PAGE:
mass extermination," Fox said, "but I was, from that
time on, committed to doing all I could to help animals, deciding
at age nine that I had to be a veterinarian." Here was a
concrete assignment life had presented to Fox, and he answered
the call. He became a veterinarian and has done what he could
to reduce the suffering of animals. He has spent his life educating
people, writing books, and lobbying to create new legislation
that reflects more respect for animals.
Dr. Seuss had a mission
when he started. He wanted to turn children on to reading. "Before
Seuss," wrote Peter Bernstein, "too many children's
writers seemed locked into plots that ended with a heavy-handed
call to obey one's elders. By the 1950s, educators were warning
that America was losing a whole generation of readers."
Dr. Seuss wanted to do something about that. And he did. He wrote
books kids wanted to read. The Cat in the Hat, Green Eggs and Ham, and forty-six others which have sold over two
hundred million copies worldwide.
YOU MUST HAVE A GOAL
During the Korean War,
the Chinese government systematically tried to brainwash the
U.S. POWs. Their methods included deprivation and torture, and
the captives suffered tremendously. At one point, in one of the
prison camps, three-fourths of the POWs had died. Things
were incredibly bleak for the rest of them, and they were all
feeling desperate and hopeless.
Then one man said to the
others, "We've got to stay alive, we've got to let others
know about the horrors of Communism. We've got to live to bring
back the armies and fight these evil people. Communism must
This was a turning point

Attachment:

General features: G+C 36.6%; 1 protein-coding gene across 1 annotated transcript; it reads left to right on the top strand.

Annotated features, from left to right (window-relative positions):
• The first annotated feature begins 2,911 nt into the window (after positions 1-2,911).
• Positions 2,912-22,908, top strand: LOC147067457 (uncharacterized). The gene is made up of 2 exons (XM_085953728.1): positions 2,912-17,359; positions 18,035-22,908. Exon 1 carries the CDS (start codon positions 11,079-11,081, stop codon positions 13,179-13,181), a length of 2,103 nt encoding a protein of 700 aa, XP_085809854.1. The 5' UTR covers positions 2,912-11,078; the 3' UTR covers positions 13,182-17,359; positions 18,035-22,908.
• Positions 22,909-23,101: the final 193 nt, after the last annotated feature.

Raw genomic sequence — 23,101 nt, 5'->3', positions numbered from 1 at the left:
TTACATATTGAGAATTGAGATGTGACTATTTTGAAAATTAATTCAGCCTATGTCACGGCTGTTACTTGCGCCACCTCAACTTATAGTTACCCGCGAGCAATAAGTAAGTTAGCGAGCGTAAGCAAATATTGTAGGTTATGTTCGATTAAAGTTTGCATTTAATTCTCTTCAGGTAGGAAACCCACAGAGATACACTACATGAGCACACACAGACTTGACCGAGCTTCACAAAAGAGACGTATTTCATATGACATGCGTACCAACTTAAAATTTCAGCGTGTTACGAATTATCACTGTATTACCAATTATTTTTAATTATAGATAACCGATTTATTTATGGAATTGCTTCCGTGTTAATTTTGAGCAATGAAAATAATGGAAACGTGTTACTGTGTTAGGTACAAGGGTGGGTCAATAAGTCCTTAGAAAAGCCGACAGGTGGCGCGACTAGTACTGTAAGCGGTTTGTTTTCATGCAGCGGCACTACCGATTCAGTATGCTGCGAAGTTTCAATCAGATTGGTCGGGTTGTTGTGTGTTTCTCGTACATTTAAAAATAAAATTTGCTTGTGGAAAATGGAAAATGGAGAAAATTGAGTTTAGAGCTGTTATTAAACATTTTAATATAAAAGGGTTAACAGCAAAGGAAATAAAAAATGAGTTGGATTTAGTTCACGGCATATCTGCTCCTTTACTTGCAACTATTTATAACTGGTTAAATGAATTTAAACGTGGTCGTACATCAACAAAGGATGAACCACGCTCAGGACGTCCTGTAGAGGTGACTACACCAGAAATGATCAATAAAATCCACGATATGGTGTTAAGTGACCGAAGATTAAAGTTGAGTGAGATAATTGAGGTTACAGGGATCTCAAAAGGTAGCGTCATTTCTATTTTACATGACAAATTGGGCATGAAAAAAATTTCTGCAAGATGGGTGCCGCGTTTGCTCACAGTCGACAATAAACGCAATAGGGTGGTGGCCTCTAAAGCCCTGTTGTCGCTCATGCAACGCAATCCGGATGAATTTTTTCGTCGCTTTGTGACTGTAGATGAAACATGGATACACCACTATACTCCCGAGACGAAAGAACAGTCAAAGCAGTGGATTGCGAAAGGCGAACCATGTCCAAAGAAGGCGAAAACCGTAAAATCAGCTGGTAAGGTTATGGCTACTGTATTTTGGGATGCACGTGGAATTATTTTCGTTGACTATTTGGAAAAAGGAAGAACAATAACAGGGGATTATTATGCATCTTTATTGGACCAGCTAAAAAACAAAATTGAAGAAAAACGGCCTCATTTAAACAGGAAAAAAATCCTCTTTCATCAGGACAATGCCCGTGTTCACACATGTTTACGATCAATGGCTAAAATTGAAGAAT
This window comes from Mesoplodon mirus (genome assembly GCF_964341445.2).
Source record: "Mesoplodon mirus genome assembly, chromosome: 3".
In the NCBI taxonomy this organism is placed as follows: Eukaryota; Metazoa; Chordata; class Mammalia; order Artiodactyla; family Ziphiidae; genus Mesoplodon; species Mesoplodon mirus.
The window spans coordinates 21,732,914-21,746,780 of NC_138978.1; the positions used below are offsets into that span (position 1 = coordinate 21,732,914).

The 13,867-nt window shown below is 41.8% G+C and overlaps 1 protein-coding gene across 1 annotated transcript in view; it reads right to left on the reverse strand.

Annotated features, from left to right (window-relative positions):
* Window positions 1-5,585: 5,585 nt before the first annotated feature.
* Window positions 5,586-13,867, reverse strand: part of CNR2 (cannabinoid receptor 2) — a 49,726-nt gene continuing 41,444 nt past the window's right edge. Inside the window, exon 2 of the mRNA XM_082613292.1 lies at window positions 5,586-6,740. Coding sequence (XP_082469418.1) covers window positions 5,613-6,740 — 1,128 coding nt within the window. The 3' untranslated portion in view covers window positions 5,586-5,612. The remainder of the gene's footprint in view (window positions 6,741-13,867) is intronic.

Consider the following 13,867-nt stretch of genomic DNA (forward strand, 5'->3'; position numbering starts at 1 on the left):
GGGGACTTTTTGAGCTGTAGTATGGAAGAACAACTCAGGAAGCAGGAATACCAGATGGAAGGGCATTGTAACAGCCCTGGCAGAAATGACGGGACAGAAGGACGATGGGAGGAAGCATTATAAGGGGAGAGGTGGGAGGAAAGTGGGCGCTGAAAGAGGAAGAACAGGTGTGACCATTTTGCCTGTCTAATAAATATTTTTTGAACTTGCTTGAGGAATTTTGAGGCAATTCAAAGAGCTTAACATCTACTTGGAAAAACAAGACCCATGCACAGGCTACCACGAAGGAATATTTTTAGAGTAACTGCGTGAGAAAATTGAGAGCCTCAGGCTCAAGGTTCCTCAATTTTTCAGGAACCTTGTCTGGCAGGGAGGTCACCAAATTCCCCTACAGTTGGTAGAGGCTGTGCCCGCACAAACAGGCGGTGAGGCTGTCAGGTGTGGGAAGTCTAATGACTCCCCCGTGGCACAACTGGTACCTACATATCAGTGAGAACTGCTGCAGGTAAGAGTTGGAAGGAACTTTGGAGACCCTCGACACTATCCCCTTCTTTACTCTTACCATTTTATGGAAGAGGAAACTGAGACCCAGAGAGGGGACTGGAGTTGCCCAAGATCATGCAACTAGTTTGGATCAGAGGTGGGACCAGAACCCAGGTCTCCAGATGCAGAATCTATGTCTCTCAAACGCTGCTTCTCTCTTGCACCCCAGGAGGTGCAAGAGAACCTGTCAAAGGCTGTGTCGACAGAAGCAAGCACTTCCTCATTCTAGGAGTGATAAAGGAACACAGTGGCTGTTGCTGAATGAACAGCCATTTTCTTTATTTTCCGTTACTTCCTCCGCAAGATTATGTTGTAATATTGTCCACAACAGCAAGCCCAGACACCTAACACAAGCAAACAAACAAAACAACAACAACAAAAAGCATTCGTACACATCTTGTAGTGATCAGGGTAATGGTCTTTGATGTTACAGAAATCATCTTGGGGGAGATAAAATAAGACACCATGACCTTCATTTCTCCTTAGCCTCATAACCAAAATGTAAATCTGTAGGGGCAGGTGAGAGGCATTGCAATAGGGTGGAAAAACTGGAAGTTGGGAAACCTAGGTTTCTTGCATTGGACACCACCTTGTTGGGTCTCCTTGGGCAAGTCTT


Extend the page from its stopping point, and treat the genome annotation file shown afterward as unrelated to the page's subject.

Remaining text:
for every man there because their meaningless struggle was transformed
into a mission. Simply staying alive against the odds was their
goal. Their despair was turned into resolve. Their hopelessness
was turned into determination. And their death rate went way
Speaking again of his experience
in a concentration camp, Frankl wrote, "As we said before,
any attempt to restore a man's inner strength in the camp had
first to succeed in showing him some future goal...Woe to him
who saw no more sense in his life, no aim, no purpose, and therefore
no point in carrying on. He was soon lost."
Sometimes it takes a scientific
study to prove the obvious. At least you find out that what you
think is self-evident is actually true. Researchers at New York
State Psychiatric Institute asked an unusual question of suicidal
people. Rather than asking what makes them want to die, the researchers
asked what makes them want to live?
They studied eighty-four
people suffering major depression trying to determine why thirty-nine
of them had never attempted to kill themselves. The study revealed
that age, sex, religious persuasion or education level did not
predict who would attempt suicide. But not having a reason
to live did predict it rather well. The depressed patients
who perceived life as more worth living were less likely to attempt
to kill themselves.
here for part two